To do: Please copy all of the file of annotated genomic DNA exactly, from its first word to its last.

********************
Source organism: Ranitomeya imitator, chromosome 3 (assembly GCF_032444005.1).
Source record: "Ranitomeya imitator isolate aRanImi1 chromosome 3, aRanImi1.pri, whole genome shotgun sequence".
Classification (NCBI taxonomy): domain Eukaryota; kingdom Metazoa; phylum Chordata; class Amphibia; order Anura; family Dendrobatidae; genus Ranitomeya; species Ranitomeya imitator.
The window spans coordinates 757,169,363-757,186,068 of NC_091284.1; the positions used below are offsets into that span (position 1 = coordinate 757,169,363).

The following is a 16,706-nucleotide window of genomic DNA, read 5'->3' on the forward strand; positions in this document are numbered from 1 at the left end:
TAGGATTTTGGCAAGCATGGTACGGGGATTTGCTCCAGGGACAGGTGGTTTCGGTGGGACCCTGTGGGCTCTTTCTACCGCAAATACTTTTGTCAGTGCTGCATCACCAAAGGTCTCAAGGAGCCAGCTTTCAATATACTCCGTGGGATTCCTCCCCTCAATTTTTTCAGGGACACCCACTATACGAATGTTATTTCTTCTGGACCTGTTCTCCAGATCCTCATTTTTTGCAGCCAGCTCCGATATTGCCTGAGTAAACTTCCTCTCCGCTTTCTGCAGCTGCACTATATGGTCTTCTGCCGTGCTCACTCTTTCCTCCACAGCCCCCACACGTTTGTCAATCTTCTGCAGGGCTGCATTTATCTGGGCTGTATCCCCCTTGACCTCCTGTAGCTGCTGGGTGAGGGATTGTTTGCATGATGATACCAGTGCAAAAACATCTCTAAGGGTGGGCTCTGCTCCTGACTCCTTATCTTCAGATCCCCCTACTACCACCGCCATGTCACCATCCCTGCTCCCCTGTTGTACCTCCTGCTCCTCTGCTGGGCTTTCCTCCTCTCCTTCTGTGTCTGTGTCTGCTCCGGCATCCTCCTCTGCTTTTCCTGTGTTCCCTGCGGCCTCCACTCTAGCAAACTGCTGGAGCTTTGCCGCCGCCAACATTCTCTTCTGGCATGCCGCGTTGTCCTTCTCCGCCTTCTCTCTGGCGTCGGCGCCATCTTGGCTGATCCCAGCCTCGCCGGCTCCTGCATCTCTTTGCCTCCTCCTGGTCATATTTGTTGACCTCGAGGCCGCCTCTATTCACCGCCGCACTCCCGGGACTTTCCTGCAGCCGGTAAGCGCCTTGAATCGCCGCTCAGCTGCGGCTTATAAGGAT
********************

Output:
Source organism: Ranitomeya imitator, chromosome 3 (assembly GCF_032444005.1).
Source record: "Ranitomeya imitator isolate aRanImi1 chromosome 3, aRanImi1.pri, whole genome shotgun sequence".
Classification (NCBI taxonomy): domain Eukaryota; kingdom Metazoa; phylum Chordata; class Amphibia; order Anura; family Dendrobatidae; genus Ranitomeya; species Ranitomeya imitator.
The window spans coordinates 757,169,363-757,186,068 of NC_091284.1; the positions used below are offsets into that span (position 1 = coordinate 757,169,363).

The following is a 16,706-nucleotide window of genomic DNA, read 5'->3' on the forward strand; positions in this document are numbered from 1 at the left end:
TAGGATTTTGGCAAGCATGGTACGGGGATTTGCTCCAGGGACAGGTGGTTTCGGTGGGACCCTGTGGGCTCTTTCTACCGCAAATACTTTTGTCAGTGCTGCATCACCAAAGGTCTCAAGGAGCCAGCTTTCAATATACTCCGTGGGATTCCTCCCCTCAATTTTTTCAGGGACACCCACTATACGAATGTTATTTCTTCTGGACCTGTTCTCCAGATCCTCATTTTTTGCAGCCAGCTCCGATATTGCCTGAGTAAACTTCCTCTCCGCTTTCTGCAGCTGCACTATATGGTCTTCTGCCGTGCTCACTCTTTCCTCCACAGCCCCCACACGTTTGTCAATCTTCTGCAGGGCTGCATTTATCTGGGCTGTATCCCCCTTGACCTCCTGTAGCTGCTGGGTGAGGGATTGTTTGCATGATGATACCAGTGCAAAAACATCTCTAAGGGTGGGCTCTGCTCCTGACTCCTTATCTTCAGATCCCCCTACTACCACCGCCATGTCACCATCCCTGCTCCCCTGTTGTACCTCCTGCTCCTCTGCTGGGCTTTCCTCCTCTCCTTCTGTGTCTGTGTCTGCTCCGGCATCCTCCTCTGCTTTTCCTGTGTTCCCTGCGGCCTCCACTCTAGCAAACTGCTGGAGCTTTGCCGCCGCCAACATTCTCTTCTGGCATGCCGCGTTGTCCTTCTCCGCCTTCTCTCTGGCGTCGGCGCCATCTTGGCTGATCCCAGCCTCGCCGGCTCCTGCATCTCTTTGCCTCCTCCTGGTCATATTTGTTGACCTCGAGGCCGCCTCTATTCACCGCCGCACTCCCGGGACTTTCCTGCAGCCGGTAAGCGCCTTGAATCGCCGCTCAGCTGCGGCTTATAAGGAT